Women Remember Bad News More than Men: Byproduct of Evolution?


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Women remember bad news more than men, according to new research. Image by spaceodissy.

“Of course I worry! I’m a mother!”

Comments such as this populate social media websites.

Now, a new study by Canadian researcher Marie-France Marin and colleagues demonstrates what may be behind some of women’s anxiety: Women remember bad news more than men do.

In fact, reacting more to bad news may have once provided an evolutionary advantage.

The Media: Newsprint and Worry Research

Dr. Marin’s team showed sixty men and women newspaper articles containing both negative and neutral events.

In an exclusive interview with Decoded Science, Dr. Marin, she explained the choice of print media over video: “We wanted to update the news constantly (so that participants were confronted to news that occurred within the last month). We also wanted to use real news and so, it was hard to control for the intensity of the images since they will not be kept constant throughout the study. Also, it would have been hard to know whether it was the content of the news per se or the images that created this effect. By controlling for the modality of presentation (by using only one modality), we can make sure that the news in itself can have an effect. Now, it remains to be determined whether combining modalities (video and sound) would result in similar findings.”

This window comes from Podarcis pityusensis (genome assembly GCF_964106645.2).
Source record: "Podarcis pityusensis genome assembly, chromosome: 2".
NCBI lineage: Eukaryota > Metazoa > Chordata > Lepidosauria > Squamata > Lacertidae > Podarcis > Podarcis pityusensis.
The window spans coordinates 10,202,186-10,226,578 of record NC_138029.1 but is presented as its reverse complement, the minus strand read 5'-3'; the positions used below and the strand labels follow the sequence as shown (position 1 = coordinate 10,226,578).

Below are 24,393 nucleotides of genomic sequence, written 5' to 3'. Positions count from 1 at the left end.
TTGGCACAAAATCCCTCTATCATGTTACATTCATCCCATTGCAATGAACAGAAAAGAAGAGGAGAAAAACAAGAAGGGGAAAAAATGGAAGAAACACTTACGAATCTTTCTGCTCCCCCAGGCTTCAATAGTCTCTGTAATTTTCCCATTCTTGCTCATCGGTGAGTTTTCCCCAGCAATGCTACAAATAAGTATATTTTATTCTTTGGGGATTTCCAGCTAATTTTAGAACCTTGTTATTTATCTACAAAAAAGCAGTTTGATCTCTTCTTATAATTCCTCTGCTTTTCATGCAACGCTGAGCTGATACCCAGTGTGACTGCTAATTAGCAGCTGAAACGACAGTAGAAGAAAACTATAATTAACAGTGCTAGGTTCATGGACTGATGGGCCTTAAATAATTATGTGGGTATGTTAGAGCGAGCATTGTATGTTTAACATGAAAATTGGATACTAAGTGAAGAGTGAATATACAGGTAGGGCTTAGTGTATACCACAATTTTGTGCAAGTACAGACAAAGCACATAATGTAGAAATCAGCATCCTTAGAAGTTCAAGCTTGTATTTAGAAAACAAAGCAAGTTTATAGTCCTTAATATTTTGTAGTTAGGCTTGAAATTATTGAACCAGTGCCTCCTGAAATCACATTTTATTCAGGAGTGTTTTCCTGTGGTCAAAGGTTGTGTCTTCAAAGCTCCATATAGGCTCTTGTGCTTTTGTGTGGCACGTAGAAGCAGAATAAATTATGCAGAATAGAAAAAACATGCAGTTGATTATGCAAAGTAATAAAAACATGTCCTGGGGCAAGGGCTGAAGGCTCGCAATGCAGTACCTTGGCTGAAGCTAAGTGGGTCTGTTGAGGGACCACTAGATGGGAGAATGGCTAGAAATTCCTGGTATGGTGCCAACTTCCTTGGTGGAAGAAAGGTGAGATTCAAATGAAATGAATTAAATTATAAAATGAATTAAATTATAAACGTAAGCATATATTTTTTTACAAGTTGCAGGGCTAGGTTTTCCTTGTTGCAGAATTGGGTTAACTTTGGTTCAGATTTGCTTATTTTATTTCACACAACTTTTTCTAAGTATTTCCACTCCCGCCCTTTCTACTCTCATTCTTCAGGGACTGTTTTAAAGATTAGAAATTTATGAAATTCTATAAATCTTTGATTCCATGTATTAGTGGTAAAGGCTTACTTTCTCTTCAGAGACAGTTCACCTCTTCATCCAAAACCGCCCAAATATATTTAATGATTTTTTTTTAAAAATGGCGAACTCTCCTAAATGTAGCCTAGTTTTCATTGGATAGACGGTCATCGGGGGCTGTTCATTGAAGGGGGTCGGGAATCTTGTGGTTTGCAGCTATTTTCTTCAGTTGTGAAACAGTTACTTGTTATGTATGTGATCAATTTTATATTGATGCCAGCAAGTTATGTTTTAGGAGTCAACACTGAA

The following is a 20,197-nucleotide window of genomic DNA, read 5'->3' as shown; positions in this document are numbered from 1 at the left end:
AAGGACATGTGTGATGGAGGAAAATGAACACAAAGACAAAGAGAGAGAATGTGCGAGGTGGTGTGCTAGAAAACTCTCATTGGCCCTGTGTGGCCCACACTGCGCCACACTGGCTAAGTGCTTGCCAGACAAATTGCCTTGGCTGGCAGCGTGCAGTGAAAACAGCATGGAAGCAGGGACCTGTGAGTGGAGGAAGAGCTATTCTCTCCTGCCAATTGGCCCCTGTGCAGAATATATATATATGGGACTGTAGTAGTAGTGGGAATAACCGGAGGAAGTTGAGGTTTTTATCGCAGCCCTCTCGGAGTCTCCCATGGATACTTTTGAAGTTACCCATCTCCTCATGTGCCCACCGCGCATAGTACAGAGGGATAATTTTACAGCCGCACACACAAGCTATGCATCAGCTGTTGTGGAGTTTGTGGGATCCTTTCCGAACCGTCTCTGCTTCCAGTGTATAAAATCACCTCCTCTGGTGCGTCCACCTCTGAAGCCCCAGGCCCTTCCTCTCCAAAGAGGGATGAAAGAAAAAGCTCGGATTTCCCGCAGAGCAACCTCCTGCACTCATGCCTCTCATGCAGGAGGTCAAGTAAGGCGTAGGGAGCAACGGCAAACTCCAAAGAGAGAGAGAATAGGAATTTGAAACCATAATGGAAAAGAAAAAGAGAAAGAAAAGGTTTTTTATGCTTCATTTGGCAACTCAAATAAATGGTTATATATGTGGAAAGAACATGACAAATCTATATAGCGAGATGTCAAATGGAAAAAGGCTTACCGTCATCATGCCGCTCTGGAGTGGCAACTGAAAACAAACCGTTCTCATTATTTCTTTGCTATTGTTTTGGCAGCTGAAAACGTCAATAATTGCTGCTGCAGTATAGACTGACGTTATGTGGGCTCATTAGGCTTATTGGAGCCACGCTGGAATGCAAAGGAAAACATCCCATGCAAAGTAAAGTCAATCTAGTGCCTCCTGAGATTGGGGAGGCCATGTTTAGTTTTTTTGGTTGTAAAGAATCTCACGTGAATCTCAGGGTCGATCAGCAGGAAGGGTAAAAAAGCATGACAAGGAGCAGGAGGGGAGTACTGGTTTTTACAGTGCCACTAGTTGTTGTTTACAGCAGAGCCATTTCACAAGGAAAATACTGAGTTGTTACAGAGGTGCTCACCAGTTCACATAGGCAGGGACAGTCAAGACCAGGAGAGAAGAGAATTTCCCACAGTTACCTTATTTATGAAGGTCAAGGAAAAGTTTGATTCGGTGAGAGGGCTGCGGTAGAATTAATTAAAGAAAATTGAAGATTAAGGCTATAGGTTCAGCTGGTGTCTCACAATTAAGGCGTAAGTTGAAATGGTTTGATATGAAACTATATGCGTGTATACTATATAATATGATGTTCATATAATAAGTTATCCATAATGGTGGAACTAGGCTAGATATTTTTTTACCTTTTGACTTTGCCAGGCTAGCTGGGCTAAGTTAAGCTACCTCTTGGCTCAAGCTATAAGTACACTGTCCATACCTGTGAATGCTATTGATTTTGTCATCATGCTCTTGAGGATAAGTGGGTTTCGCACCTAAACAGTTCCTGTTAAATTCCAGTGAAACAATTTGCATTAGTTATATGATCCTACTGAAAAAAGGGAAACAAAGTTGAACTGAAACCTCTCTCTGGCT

Dr. Marin also told Decoded Science, “We asked our participants how frequently they were in contact with the news and this did not differ between our groups.” Men and women were equally likely to independently have read newspapers prior to the research, so “habituation” or one gender simply being more used to reading bad news was not a factor.

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